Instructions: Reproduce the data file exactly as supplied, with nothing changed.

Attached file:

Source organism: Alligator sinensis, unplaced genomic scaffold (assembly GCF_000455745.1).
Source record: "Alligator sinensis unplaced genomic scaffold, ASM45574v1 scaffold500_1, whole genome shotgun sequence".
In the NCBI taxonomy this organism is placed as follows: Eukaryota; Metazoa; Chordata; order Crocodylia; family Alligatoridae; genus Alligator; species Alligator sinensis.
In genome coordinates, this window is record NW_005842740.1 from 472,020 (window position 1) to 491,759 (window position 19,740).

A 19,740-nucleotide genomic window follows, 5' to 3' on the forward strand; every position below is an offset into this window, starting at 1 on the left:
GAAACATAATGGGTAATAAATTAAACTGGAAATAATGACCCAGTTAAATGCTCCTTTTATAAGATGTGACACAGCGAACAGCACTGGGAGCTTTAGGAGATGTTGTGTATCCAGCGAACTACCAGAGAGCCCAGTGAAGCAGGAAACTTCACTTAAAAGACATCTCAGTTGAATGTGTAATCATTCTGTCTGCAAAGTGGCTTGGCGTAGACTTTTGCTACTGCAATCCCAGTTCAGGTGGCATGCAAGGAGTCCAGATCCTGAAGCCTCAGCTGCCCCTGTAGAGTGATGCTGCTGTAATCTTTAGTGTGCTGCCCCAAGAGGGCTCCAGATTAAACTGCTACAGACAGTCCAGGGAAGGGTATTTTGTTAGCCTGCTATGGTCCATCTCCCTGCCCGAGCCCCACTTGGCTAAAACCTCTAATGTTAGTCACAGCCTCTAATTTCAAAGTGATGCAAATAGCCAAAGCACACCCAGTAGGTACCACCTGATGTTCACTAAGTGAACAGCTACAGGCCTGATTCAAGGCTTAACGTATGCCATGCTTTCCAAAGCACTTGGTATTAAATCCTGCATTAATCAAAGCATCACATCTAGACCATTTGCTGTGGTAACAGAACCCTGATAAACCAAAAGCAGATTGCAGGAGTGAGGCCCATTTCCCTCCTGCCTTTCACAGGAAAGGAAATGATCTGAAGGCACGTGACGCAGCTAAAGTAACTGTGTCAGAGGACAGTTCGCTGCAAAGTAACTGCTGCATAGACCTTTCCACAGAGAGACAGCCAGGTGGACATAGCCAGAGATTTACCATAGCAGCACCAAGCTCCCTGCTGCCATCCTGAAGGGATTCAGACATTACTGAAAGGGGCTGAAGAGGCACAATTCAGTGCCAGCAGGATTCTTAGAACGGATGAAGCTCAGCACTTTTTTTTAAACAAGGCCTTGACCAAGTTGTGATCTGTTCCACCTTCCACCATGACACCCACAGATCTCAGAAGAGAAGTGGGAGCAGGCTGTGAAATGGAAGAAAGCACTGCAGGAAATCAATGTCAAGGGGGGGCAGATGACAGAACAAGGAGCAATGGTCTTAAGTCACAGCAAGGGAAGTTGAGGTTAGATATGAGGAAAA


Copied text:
Source organism: Alligator sinensis, unplaced genomic scaffold (assembly GCF_000455745.1).
Source record: "Alligator sinensis unplaced genomic scaffold, ASM45574v1 scaffold500_1, whole genome shotgun sequence".
In the NCBI taxonomy this organism is placed as follows: Eukaryota; Metazoa; Chordata; order Crocodylia; family Alligatoridae; genus Alligator; species Alligator sinensis.
In genome coordinates, this window is record NW_005842740.1 from 472,020 (window position 1) to 491,759 (window position 19,740).

A 19,740-nucleotide genomic window follows, 5' to 3' on the forward strand; every position below is an offset into this window, starting at 1 on the left:
GAAACATAATGGGTAATAAATTAAACTGGAAATAATGACCCAGTTAAATGCTCCTTTTATAAGATGTGACACAGCGAACAGCACTGGGAGCTTTAGGAGATGTTGTGTATCCAGCGAACTACCAGAGAGCCCAGTGAAGCAGGAAACTTCACTTAAAAGACATCTCAGTTGAATGTGTAATCATTCTGTCTGCAAAGTGGCTTGGCGTAGACTTTTGCTACTGCAATCCCAGTTCAGGTGGCATGCAAGGAGTCCAGATCCTGAAGCCTCAGCTGCCCCTGTAGAGTGATGCTGCTGTAATCTTTAGTGTGCTGCCCCAAGAGGGCTCCAGATTAAACTGCTACAGACAGTCCAGGGAAGGGTATTTTGTTAGCCTGCTATGGTCCATCTCCCTGCCCGAGCCCCACTTGGCTAAAACCTCTAATGTTAGTCACAGCCTCTAATTTCAAAGTGATGCAAATAGCCAAAGCACACCCAGTAGGTACCACCTGATGTTCACTAAGTGAACAGCTACAGGCCTGATTCAAGGCTTAACGTATGCCATGCTTTCCAAAGCACTTGGTATTAAATCCTGCATTAATCAAAGCATCACATCTAGACCATTTGCTGTGGTAACAGAACCCTGATAAACCAAAAGCAGATTGCAGGAGTGAGGCCCATTTCCCTCCTGCCTTTCACAGGAAAGGAAATGATCTGAAGGCACGTGACGCAGCTAAAGTAACTGTGTCAGAGGACAGTTCGCTGCAAAGTAACTGCTGCATAGACCTTTCCACAGAGAGACAGCCAGGTGGACATAGCCAGAGATTTACCATAGCAGCACCAAGCTCCCTGCTGCCATCCTGAAGGGATTCAGACATTACTGAAAGGGGCTGAAGAGGCACAATTCAGTGCCAGCAGGATTCTTAGAACGGATGAAGCTCAGCACTTTTTTTTAAACAAGGCCTTGACCAAGTTGTGATCTGTTCCACCTTCCACCATGACACCCACAGATCTCAGAAGAGAAGTGGGAGCAGGCTGTGAAATGGAAGAAAGCACTGCAGGAAATCAATGTCAAGGGGGGGCAGATGACAGAACAAGGAGCAATGGTCTTAAGTCACAGCAAGGGAAGTTGAGGTTAGATATGAGGAAAA